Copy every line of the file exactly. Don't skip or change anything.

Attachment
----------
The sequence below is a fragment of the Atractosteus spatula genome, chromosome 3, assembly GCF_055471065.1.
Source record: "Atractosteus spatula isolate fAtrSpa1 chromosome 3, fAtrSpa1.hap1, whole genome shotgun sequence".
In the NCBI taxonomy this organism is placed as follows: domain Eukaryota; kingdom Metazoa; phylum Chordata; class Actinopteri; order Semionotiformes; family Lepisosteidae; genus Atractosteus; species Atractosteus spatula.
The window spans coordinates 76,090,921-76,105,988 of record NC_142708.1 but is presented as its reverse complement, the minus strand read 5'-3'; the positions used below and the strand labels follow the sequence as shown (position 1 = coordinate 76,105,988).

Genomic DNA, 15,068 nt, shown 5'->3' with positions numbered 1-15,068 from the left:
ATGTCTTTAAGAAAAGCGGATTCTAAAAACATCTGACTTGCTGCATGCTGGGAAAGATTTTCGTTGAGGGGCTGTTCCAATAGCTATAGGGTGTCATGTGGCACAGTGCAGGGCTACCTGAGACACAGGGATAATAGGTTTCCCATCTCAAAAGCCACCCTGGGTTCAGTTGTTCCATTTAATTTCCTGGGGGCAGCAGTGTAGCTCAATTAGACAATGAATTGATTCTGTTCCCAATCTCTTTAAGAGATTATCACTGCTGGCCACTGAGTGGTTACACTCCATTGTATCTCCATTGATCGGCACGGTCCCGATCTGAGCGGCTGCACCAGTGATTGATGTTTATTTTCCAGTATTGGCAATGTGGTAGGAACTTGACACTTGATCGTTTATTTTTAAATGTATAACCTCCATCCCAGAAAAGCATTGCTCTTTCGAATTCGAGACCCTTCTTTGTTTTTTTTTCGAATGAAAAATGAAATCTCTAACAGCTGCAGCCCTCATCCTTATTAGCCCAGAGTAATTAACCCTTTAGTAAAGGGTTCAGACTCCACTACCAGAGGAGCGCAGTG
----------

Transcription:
The sequence below is a fragment of the Atractosteus spatula genome, chromosome 3, assembly GCF_055471065.1.
Source record: "Atractosteus spatula isolate fAtrSpa1 chromosome 3, fAtrSpa1.hap1, whole genome shotgun sequence".
In the NCBI taxonomy this organism is placed as follows: domain Eukaryota; kingdom Metazoa; phylum Chordata; class Actinopteri; order Semionotiformes; family Lepisosteidae; genus Atractosteus; species Atractosteus spatula.
The window spans coordinates 76,090,921-76,105,988 of record NC_142708.1 but is presented as its reverse complement, the minus strand read 5'-3'; the positions used below and the strand labels follow the sequence as shown (position 1 = coordinate 76,105,988).

Genomic DNA, 15,068 nt, shown 5'->3' with positions numbered 1-15,068 from the left:
ATGTCTTTAAGAAAAGCGGATTCTAAAAACATCTGACTTGCTGCATGCTGGGAAAGATTTTCGTTGAGGGGCTGTTCCAATAGCTATAGGGTGTCATGTGGCACAGTGCAGGGCTACCTGAGACACAGGGATAATAGGTTTCCCATCTCAAAAGCCACCCTGGGTTCAGTTGTTCCATTTAATTTCCTGGGGGCAGCAGTGTAGCTCAATTAGACAATGAATTGATTCTGTTCCCAATCTCTTTAAGAGATTATCACTGCTGGCCACTGAGTGGTTACACTCCATTGTATCTCCATTGATCGGCACGGTCCCGATCTGAGCGGCTGCACCAGTGATTGATGTTTATTTTCCAGTATTGGCAATGTGGTAGGAACTTGACACTTGATCGTTTATTTTTAAATGTATAACCTCCATCCCAGAAAAGCATTGCTCTTTCGAATTCGAGACCCTTCTTTGTTTTTTTTTCGAATGAAAAATGAAATCTCTAACAGCTGCAGCCCTCATCCTTATTAGCCCAGAGTAATTAACCCTTTAGTAAAGGGTTCAGACTCCACTACCAGAGGAGCGCAGTG